I sometimes ask collaborators for post ideas. At the end of our meeting this week, Prof. Mark Denavit suggested modeling a parametric oscillator in OpenSees and referred me to the following video.

OK, if you didn’t watch the video, the response of a parametric oscillator is modified by some frequency-dependent parameter of the system. In this case, the oscillator is a pendulum and the modifier is the frequency of spring vibration. If you did watch the video or read the Wikipedia page, you’ll see that pumping a playground swing is the classic example of a parametric oscillator.

Parametric *resonance* occurs when the frequency of the modifier is twice the natural frequency of the oscillator, i.e., when the natural frequency of the spring is twice the frequency of the pendulum.

A mass and a spring? No problem for OpenSees. But the displacements are too large, and the redundancy too low, for structural engineering comfort. Never deterred, a corotational truss model should fit the bill.

As you might recall from physics, the pendulum frequency is . In the OpenSees model shown below, the frequency of spring vibration is set to (to approximate the resonance condition), from which the spring stiffness is calculated as . In this way, the value of mass is not important for the model.

```
inch = 1.0
lb = 1.0
sec = 1.0
g = 386.4*inch/sec**2
# Length of pendulum
L = 10*inch
# Pendulum mass and weight
m = 1.0
W = m*g
# Frequency of pendulum
omega = (g/L)**0.5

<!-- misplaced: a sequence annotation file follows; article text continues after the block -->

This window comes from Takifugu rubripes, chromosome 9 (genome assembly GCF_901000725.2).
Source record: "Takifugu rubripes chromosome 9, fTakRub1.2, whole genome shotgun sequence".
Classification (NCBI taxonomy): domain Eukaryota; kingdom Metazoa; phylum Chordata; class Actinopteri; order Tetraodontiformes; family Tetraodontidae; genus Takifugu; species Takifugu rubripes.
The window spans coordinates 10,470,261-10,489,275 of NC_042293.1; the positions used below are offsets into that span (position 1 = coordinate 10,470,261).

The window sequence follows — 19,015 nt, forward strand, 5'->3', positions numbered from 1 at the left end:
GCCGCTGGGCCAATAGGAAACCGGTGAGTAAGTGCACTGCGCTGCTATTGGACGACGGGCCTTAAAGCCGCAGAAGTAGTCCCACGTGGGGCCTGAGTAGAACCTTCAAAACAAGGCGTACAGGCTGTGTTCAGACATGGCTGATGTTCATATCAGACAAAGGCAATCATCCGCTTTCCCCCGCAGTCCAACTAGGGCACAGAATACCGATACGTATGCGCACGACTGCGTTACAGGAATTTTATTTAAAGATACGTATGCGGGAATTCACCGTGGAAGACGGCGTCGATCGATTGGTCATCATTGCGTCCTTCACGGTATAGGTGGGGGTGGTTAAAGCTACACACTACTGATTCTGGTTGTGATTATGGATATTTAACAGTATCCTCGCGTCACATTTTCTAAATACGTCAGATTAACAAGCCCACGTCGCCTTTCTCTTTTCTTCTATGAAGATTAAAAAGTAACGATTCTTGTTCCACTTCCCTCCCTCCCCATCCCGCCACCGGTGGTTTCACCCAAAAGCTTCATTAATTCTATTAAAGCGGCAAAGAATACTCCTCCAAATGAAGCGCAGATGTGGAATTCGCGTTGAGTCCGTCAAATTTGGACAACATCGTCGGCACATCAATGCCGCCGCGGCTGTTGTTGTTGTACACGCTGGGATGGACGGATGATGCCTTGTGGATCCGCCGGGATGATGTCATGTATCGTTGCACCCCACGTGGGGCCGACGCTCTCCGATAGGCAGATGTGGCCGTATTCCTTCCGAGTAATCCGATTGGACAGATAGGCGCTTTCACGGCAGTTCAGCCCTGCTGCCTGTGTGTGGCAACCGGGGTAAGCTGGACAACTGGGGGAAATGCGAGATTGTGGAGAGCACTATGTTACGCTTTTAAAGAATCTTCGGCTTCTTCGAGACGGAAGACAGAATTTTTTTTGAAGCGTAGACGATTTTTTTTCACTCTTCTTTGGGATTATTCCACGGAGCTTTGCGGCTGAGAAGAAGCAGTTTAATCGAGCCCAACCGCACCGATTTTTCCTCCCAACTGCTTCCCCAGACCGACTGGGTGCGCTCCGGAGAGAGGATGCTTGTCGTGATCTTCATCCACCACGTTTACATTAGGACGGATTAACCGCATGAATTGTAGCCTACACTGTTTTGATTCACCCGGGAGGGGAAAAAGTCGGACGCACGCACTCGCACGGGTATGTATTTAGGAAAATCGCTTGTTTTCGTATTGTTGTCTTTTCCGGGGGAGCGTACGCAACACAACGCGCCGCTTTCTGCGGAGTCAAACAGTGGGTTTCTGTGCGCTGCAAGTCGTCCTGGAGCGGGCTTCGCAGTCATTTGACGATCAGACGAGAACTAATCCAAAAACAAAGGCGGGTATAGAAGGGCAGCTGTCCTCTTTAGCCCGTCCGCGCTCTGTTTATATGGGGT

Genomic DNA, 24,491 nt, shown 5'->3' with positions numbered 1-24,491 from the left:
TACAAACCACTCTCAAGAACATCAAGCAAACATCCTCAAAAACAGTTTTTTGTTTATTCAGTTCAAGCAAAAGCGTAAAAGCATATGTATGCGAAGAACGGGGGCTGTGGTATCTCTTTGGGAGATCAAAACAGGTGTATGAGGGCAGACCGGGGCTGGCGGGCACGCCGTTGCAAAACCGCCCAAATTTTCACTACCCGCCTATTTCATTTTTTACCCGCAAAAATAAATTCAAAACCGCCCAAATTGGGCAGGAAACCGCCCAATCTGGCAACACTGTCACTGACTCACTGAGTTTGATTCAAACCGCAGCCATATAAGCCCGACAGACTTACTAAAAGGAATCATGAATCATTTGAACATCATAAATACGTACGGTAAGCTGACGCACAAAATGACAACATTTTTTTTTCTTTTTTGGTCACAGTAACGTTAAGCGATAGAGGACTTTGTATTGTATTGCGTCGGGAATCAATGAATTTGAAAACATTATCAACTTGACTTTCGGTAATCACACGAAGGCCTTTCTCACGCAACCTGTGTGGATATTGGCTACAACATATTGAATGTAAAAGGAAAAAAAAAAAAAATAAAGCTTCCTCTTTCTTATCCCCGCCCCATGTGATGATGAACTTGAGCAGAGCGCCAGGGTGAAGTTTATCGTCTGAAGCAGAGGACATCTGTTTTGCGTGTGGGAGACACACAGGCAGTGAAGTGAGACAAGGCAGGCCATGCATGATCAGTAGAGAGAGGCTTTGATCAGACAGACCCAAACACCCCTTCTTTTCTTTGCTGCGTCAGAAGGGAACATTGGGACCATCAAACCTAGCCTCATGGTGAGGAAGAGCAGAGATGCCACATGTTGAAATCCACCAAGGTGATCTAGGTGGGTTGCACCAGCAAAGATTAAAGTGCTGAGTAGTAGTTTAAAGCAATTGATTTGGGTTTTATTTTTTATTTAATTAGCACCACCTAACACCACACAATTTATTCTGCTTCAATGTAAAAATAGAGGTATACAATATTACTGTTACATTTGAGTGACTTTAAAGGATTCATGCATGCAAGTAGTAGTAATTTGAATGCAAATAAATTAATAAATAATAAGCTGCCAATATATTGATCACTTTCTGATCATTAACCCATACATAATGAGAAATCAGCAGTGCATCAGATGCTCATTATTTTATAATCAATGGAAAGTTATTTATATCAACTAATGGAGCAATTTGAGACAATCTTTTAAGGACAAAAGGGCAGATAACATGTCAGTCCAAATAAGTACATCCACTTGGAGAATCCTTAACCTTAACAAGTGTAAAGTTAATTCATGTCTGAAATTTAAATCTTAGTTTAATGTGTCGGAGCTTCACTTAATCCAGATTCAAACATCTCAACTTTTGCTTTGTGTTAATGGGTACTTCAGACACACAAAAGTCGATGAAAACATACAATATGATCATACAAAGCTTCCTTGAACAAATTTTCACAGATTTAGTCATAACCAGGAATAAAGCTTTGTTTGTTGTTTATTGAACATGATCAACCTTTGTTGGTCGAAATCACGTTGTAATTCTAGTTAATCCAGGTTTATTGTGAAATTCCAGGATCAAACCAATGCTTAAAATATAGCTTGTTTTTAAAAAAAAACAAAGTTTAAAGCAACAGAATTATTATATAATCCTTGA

# Frequency of oscillator
w = 2*omega
# Stiffness of spring
k = m*w**2
import openseespy.opensees as ops
ops.wipe()
ops.model('basic','-ndm',2,'-ndf',2)
ops.node(1,0,L); ops.fix(1,1,1)
ops.node(2,0,0); ops.mass(2,m,m)
ops.uniaxialMaterial('Elastic',1,k*L)
ops.element('corotTruss',1,1,2,1.0,1)
# Initial displacements
ops.setNodeDisp(2,1,0.05*L,'-commit')
ops.setNodeDisp(2,2,-W/k-(W/k+L)/3,'-commit')
# Pendulum weight
ops.timeSeries('Constant',1)
ops.pattern('Plain',1,1)
ops.load(2,0,-W)
ops.algorithm('Newton')
ops.integrator('Newmark',0.5,0.25)
ops.analysis('Transient')
Tmax = 12*sec
dt = 0.01*sec
Nsteps = int(Tmax/dt)
ops.analyze(Nsteps,dt)
```

Imposing initial conditions of a small horizontal displacement and a vertical displacement that stretches the spring by 1/3 of its deformed length under self-weight gives the response history shown below.

The spring oscillation drives the pendulum motion, i.e., the peaks of the *X* displacement response far exceed the magnitude of the initial *X* displacement.

And here is an animation, based on this tutorial for creating animated GIFs from `matplotlib`

.

With the Python code shown in this post, play with the model parameters and check the following scenarios.

**Non-resonance**

Change the spring frequency to three times the pendulum frequency and impose the same initial conditions as above. The magnitude of the*X*displacement response will not exceed the initial condition.**Pure pendulum**

Set the spring frequency to ten times the pendulum frequency (making the spring very stiff) and impose initial*X*and*Y*displacements equal to the pendulum length.

It’s not rigid body dynamics, which is way harder than deformable body mechanics, but still cool that OpenSees can model this type of system.